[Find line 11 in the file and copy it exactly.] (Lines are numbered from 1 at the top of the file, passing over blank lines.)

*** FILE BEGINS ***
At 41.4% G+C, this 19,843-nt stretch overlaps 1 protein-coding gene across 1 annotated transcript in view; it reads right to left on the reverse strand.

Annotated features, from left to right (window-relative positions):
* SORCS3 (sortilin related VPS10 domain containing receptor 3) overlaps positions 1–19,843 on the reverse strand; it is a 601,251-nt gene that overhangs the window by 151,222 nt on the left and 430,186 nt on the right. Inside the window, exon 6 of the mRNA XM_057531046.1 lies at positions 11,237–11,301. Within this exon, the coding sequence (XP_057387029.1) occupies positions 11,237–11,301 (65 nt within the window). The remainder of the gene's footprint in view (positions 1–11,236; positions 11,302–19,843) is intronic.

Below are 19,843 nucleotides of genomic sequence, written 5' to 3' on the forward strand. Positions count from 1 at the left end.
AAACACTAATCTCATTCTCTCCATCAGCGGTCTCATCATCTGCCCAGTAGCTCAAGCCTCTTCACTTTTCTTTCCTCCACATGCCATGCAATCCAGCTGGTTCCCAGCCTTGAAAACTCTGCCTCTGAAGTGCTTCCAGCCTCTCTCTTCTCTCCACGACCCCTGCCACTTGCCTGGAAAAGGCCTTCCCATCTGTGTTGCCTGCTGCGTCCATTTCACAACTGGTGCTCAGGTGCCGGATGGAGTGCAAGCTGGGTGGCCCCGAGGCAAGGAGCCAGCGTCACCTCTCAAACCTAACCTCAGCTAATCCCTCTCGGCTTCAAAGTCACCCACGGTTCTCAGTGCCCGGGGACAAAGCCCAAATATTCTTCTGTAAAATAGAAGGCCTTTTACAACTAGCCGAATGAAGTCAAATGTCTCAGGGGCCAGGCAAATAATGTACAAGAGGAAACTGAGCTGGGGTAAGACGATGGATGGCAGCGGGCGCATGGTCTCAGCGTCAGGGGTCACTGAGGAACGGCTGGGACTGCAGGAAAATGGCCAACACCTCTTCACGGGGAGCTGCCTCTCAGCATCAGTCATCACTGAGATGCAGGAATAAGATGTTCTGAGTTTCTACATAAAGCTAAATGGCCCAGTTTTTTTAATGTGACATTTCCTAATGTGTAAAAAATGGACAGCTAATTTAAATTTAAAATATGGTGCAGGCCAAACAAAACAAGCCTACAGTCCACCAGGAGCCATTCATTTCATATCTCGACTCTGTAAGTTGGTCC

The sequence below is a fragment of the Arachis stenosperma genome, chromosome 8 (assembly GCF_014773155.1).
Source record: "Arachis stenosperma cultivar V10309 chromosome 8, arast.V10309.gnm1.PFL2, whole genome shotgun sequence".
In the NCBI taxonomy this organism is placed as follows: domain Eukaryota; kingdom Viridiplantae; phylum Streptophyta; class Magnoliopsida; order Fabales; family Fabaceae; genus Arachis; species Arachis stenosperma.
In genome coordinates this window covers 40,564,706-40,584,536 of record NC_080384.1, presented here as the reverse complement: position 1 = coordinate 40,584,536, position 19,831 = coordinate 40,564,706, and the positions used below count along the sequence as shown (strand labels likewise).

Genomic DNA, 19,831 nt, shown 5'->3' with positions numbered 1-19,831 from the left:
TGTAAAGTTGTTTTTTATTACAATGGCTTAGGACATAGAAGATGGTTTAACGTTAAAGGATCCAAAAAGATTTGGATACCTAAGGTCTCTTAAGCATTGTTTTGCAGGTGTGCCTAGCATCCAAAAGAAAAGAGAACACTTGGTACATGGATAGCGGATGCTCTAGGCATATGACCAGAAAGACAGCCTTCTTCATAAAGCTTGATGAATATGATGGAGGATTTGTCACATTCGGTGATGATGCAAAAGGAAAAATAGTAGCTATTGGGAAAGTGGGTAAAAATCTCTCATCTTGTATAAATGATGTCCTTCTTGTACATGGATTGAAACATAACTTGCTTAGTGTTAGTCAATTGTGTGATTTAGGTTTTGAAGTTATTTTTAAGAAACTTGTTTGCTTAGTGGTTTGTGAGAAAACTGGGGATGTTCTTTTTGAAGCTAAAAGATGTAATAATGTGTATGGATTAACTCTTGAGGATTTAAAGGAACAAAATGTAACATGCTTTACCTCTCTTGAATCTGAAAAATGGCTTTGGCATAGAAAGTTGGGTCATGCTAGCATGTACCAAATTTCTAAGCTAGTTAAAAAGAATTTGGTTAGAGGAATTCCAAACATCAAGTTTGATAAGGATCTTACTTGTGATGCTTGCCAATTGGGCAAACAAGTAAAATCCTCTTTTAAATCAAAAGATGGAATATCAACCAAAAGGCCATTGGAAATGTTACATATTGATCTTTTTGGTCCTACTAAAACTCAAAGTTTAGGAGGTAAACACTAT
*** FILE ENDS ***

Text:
TGTAAAGTTGTTTTTTATTACAATGGCTTAGGACATAGAAGATGGTTTAACGTTAAAGGATCCAAAAAGATTTGGATACCTAAGGTCTCTTAAGCATTGTTTTGCAGGTGTGCCTAGCATCCAAAAGAAAAGAGAACACTTGGTACATGGATAGCGGATGCTCTAGGCATATGACCAGAAAGACAGCCTTCTTCATAAAGCTTGATGAATATGATGGAGGATTTGTCACATTCGGTGATGATGCAAAAGGAAAAATAGTAGCTATTGGGAAAGTGGGTAAAAATCTCTCATCTTGTATAAATGATGTCCTTCTTGTACATGGATTGAAACATAACTTGCTTAGTGTTAGTCAATTGTGTGATTTAGGTTTTGAAGTTATTTTTAAGAAACTTGTTTGCTTAGTGGTTTGTGAGAAAACTGGGGATGTTCTTTTTGAAGCTAAAAGATGTAATAATGTGTATGGATTAACTCTTGAGGATTTAAAGGAACAAAATGTAACATGCTTTACCTCTCTTGAATCTGAAAAATGGCTTTGGCATAGAAAGTTGGGTCATGCTAGCATGTACCAAATTTCTAAGCTAGTTAAAAAGAATTTGGTTAGAGGAATTCCAAACATCAAGTTTGATAAGGATCTTACTTGTGATGCTTGCCAATTGGGCAAACAAGTAAAATCCTCTTTTAAATCAAAAGATGGAATATCAACCAAAAGGCCATTGGAAATGTTACATATTGATCTTTTTGGTCCTACTAAAACTCAAAGTTTAGGAGGTAAACACTAT